Since the use of personal computers nowadays is part of our everyday life, ICT and Internet-based tools have become valid parts of many learning environments (Landry et al.  2006). However, there are still certain issues that can hinder e-learning unfolding its benefits to universities, students and teachers. According to Mallak (2001) such hinders include the adoption rate of e-learning systems, but also costs and infrastructure requirements of an e-learning system. If not well planed and designed universities can spend an awful lot of money on new technologies and applications that in the end turn out to be a waste of money and time. It is crucial for universities to know if the shift to ICT-based learning and the services coming out of that really is what their students (and teachers) want and appreciate (Mallak 2001).

Landry et al. (2006) state that as education through applying the "e" becomes more interactive it is extremely important for designers of such systems to know what students value and what they find useful. Keller & Cernerud (2002) and others call for research on students' perspectives of e-learning systems in higher education with a particular focus on determinants of such perceptions. Yet, much of the literature on e-learning is more of a description on what the teacher could do or has done online, while the students' experience of those activities goes largely undocumented (Shirley 2001; Keller & Cernerud 2002). Most of the literature found on e-learning is more of descriptive nature and very practice-based as well as the focus often is on the technology or system itself rather than on theoretical contributions and implications (Nichols 2003). Yet, this would help transfer the knowledge to other tools and contexts. This study aims at investigating the issue of technology acceptance of an e-learning system by students and its determinants. The purpose of this study is to investigate determinants of the acceptance of e-learning by university students.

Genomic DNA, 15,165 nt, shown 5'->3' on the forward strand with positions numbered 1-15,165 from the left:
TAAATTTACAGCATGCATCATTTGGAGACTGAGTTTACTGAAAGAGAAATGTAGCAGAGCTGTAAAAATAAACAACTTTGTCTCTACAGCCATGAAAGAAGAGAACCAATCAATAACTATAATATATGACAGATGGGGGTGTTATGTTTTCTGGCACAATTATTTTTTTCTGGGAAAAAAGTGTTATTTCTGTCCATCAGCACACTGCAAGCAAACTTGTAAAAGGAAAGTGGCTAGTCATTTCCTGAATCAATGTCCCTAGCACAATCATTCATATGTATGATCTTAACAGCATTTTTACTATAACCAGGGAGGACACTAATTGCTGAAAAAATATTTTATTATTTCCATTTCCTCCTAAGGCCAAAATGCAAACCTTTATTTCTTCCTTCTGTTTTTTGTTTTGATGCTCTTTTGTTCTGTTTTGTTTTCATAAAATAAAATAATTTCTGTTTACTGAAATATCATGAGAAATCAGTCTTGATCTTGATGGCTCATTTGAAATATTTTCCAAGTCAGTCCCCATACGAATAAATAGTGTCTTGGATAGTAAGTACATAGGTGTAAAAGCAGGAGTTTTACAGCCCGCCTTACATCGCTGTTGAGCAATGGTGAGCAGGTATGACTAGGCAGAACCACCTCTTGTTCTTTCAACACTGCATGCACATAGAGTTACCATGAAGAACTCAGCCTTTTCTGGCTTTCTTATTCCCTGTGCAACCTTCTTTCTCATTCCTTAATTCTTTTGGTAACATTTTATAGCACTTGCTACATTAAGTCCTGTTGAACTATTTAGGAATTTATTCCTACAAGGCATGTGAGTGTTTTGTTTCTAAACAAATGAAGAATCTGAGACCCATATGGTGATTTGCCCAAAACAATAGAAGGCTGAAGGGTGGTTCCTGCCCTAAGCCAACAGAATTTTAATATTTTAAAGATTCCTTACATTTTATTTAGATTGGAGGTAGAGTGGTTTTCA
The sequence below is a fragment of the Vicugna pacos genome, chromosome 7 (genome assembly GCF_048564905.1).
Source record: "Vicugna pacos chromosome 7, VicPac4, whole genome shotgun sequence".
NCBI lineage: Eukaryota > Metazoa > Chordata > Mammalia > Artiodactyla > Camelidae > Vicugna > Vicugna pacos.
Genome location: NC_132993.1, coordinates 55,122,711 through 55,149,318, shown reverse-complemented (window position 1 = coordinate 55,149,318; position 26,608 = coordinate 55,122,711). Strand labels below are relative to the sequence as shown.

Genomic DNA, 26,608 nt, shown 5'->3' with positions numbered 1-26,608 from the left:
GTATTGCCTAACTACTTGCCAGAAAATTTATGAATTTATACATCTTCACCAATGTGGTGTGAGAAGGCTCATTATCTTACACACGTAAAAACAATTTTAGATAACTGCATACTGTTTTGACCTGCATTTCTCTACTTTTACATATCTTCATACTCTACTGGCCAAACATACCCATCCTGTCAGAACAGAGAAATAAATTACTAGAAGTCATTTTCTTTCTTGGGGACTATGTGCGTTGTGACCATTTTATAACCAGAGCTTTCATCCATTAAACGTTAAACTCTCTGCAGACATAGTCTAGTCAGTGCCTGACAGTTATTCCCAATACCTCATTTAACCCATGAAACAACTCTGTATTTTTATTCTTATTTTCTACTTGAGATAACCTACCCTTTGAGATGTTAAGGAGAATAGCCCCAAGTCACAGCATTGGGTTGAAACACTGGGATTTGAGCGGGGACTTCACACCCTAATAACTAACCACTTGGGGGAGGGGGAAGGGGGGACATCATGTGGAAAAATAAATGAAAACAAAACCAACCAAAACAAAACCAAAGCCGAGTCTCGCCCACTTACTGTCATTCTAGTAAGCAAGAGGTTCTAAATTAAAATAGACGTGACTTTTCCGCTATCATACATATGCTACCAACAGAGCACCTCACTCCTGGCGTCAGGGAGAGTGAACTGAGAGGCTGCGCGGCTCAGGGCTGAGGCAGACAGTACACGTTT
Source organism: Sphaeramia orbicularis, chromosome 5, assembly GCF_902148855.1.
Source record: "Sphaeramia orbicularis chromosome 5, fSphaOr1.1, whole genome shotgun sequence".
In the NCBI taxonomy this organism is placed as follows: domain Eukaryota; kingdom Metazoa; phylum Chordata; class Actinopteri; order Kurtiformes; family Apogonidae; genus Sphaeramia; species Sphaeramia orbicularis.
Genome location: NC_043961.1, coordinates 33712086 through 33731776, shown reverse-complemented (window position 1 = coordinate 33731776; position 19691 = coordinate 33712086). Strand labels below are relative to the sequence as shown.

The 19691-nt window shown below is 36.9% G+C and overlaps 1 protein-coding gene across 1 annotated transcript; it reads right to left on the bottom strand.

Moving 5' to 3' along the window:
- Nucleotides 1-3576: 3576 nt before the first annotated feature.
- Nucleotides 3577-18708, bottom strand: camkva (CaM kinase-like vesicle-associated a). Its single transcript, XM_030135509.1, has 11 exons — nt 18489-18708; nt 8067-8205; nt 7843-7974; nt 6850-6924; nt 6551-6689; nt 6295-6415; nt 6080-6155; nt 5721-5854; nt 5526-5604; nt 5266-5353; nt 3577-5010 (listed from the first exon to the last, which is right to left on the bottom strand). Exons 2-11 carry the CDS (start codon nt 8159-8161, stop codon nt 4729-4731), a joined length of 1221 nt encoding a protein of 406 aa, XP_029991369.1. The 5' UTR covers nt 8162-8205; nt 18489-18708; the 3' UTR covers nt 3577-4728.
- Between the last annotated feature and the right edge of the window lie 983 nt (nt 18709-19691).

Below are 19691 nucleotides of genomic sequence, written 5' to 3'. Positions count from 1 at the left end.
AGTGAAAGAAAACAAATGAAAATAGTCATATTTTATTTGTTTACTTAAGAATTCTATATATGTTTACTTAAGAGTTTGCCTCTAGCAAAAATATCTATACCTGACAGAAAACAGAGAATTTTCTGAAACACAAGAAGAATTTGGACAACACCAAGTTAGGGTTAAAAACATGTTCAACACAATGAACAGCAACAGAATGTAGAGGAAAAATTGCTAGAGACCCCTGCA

The remainder of this paper is structured as follows. In the following section, technology acceptance theory is presented and discussed, which builds the theoretical framework for this investigation. After having established the theoretical ground this studies' research objective is presented and hypotheses are put forward. Thereafter, the methodology is outlined and discussed. Finally, the results are presented and discussed, conclusions drawn and implications, limitations as well as avenues for further research outlined.